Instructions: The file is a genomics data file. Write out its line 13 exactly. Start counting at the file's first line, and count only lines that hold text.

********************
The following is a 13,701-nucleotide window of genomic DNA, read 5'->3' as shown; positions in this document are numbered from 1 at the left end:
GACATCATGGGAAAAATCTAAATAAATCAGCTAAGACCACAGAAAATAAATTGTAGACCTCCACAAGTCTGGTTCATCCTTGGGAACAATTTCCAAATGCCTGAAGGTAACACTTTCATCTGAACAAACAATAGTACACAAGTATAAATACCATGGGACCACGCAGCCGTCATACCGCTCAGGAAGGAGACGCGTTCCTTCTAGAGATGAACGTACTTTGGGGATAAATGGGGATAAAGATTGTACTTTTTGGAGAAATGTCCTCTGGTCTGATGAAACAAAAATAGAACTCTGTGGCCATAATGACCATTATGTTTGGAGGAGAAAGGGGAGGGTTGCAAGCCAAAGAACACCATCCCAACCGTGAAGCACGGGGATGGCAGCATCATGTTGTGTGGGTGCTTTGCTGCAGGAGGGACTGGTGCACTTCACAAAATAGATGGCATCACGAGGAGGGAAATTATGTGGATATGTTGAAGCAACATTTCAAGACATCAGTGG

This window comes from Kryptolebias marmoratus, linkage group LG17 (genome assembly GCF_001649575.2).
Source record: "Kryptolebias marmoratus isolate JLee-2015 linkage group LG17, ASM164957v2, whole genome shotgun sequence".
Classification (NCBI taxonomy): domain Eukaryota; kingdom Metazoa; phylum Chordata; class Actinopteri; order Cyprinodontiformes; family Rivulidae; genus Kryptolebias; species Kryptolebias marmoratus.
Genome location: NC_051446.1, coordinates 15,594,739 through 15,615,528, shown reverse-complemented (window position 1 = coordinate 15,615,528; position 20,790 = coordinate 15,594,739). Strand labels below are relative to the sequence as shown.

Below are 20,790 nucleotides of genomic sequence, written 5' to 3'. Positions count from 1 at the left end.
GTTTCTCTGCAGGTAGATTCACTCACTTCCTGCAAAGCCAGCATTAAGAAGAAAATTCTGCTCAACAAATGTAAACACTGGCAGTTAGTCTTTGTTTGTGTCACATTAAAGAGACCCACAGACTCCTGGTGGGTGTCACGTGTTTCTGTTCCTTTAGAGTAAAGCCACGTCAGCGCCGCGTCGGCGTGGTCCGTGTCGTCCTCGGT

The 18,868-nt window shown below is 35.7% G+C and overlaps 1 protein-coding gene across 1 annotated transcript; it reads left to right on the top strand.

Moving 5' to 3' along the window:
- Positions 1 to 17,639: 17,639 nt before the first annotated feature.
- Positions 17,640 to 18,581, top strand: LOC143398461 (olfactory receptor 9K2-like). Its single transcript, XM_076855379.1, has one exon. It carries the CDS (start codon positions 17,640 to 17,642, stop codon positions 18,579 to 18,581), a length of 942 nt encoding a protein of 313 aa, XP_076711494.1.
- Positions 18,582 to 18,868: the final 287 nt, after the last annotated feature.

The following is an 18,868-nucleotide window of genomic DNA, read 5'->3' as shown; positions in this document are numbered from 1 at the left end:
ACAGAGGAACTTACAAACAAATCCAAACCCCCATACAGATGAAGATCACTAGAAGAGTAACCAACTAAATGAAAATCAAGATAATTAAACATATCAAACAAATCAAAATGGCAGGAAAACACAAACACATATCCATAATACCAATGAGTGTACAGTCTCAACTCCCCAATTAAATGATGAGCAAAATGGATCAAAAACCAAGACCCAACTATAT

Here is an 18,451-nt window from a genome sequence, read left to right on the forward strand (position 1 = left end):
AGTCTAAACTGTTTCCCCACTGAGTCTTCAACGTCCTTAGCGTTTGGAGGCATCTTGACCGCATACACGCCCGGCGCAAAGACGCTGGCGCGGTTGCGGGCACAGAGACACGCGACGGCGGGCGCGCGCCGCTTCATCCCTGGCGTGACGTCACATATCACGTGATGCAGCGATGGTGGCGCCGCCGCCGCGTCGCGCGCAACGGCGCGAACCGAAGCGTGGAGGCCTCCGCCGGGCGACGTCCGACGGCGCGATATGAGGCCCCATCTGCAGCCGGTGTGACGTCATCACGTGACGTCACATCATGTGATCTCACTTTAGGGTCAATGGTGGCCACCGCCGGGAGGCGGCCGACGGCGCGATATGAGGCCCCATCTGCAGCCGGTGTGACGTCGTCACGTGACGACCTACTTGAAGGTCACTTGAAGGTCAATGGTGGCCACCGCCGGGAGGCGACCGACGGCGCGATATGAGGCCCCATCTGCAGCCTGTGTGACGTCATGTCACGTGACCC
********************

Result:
- Positions 18,582 to 18,868: the final 287 nt, after the last annotated feature.